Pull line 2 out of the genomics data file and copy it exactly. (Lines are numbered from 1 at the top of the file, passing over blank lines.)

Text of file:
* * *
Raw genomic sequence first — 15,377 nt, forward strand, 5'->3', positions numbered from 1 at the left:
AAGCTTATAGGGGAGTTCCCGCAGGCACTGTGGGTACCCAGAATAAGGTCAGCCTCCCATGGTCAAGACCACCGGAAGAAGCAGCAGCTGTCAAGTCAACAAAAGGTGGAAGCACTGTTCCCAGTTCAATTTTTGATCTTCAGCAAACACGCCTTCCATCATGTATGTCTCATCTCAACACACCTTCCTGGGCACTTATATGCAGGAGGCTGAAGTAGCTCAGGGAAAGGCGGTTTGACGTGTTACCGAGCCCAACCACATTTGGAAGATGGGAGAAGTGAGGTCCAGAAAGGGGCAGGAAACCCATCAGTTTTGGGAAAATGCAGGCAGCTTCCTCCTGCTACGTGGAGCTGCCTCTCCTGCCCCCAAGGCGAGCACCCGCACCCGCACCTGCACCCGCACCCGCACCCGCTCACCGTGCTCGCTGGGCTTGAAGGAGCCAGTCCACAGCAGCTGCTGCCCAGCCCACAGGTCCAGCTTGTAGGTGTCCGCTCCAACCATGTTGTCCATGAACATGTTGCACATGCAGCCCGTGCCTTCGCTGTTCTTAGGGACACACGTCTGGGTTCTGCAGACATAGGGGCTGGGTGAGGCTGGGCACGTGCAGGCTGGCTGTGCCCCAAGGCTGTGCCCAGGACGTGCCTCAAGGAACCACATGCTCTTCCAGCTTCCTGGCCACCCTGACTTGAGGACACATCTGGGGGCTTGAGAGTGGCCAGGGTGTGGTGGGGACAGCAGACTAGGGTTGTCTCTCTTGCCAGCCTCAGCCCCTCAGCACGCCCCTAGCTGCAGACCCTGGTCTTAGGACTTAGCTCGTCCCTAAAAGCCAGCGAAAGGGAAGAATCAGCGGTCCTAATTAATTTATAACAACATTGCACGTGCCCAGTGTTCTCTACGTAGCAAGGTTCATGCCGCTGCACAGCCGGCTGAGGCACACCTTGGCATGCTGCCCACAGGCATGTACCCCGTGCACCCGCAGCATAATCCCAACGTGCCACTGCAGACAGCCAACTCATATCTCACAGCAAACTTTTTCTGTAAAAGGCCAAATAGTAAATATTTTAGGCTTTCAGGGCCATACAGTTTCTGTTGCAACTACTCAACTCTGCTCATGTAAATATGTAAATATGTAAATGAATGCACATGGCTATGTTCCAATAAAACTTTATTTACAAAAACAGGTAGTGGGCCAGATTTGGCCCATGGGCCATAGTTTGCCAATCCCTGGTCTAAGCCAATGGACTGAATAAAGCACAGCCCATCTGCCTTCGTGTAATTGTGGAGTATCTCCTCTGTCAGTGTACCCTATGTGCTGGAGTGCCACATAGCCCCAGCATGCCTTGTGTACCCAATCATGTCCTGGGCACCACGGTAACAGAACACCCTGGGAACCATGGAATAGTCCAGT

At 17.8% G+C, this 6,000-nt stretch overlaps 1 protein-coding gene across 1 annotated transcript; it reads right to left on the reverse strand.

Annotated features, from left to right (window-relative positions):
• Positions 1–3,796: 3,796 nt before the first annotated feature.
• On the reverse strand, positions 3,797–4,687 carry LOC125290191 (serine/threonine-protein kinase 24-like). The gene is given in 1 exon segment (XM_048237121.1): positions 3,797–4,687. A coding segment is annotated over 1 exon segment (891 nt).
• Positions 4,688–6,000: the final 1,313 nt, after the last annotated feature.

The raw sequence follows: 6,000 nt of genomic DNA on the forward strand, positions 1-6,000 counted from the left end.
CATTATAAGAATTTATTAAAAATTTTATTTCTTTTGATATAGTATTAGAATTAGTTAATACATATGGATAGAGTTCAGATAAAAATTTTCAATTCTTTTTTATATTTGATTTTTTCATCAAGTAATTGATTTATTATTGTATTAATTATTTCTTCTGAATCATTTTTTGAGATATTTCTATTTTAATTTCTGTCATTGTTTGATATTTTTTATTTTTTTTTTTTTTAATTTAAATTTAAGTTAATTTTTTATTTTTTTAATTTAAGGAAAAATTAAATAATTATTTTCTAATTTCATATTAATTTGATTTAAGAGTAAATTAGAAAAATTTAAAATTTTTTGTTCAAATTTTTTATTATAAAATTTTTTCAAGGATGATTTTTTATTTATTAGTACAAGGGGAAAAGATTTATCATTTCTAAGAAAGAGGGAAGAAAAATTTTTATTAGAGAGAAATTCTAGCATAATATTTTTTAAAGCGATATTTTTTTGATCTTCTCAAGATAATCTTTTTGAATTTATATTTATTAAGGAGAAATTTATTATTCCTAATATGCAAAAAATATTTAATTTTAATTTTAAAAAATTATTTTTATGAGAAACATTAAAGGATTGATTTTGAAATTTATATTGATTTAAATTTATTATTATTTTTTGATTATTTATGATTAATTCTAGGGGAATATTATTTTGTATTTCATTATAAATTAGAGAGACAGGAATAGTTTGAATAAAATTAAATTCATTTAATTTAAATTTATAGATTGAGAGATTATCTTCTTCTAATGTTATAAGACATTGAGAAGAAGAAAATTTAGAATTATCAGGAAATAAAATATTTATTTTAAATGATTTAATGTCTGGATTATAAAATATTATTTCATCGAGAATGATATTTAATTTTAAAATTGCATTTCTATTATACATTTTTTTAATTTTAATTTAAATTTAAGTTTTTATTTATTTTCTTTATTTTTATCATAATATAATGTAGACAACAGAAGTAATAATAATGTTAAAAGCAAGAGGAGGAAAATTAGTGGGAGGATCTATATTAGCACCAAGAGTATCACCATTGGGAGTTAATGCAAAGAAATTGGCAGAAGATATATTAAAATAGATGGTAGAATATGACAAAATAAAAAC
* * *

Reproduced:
AAGCTTATAGGGGAGTTCCCGCAGGCACTGTGGGTACCCAGAATAAGGTCAGCCTCCCATGGTCAAGACCACCGGAAGAAGCAGCAGCTGTCAAGTCAACAAAAGGTGGAAGCACTGTTCCCAGTTCAATTTTTGATCTTCAGCAAACACGCCTTCCATCATGTATGTCTCATCTCAACACACCTTCCTGGGCACTTATATGCAGGAGGCTGAAGTAGCTCAGGGAAAGGCGGTTTGACGTGTTACCGAGCCCAACCACATTTGGAAGATGGGAGAAGTGAGGTCCAGAAAGGGGCAGGAAACCCATCAGTTTTGGGAAAATGCAGGCAGCTTCCTCCTGCTACGTGGAGCTGCCTCTCCTGCCCCCAAGGCGAGCACCCGCACCCGCACCTGCACCCGCACCCGCACCCGCTCACCGTGCTCGCTGGGCTTGAAGGAGCCAGTCCACAGCAGCTGCTGCCCAGCCCACAGGTCCAGCTTGTAGGTGTCCGCTCCAACCATGTTGTCCATGAACATGTTGCACATGCAGCCCGTGCCTTCGCTGTTCTTAGGGACACACGTCTGGGTTCTGCAGACATAGGGGCTGGGTGAGGCTGGGCACGTGCAGGCTGGCTGTGCCCCAAGGCTGTGCCCAGGACGTGCCTCAAGGAACCACATGCTCTTCCAGCTTCCTGGCCACCCTGACTTGAGGACACATCTGGGGGCTTGAGAGTGGCCAGGGTGTGGTGGGGACAGCAGACTAGGGTTGTCTCTCTTGCCAGCCTCAGCCCCTCAGCACGCCCCTAGCTGCAGACCCTGGTCTTAGGACTTAGCTCGTCCCTAAAAGCCAGCGAAAGGGAAGAATCAGCGGTCCTAATTAATTTATAACAACATTGCACGTGCCCAGTGTTCTCTACGTAGCAAGGTTCATGCCGCTGCACAGCCGGCTGAGGCACACCTTGGCATGCTGCCCACAGGCATGTACCCCGTGCACCCGCAGCATAATCCCAACGTGCCACTGCAGACAGCCAACTCATATCTCACAGCAAACTTTTTCTGTAAAAGGCCAAATAGTAAATATTTTAGGCTTTCAGGGCCATACAGTTTCTGTTGCAACTACTCAACTCTGCTCATGTAAATATGTAAATATGTAAATGAATGCACATGGCTATGTTCCAATAAAACTTTATTTACAAAAACAGGTAGTGGGCCAGATTTGGCCCATGGGCCATAGTTTGCCAATCCCTGGTCTAAGCCAATGGACTGAATAAAGCACAGCCCATCTGCCTTCGTGTAATTGTGGAGTATCTCCTCTGTCAGTGTACCCTATGTGCTGGAGTGCCACATAGCCCCAGCATGCCTTGTGTACCCAATCATGTCCTGGGCACCACGGTAACAGAACACCCTGGGAACCATGGAATAGTCCAGT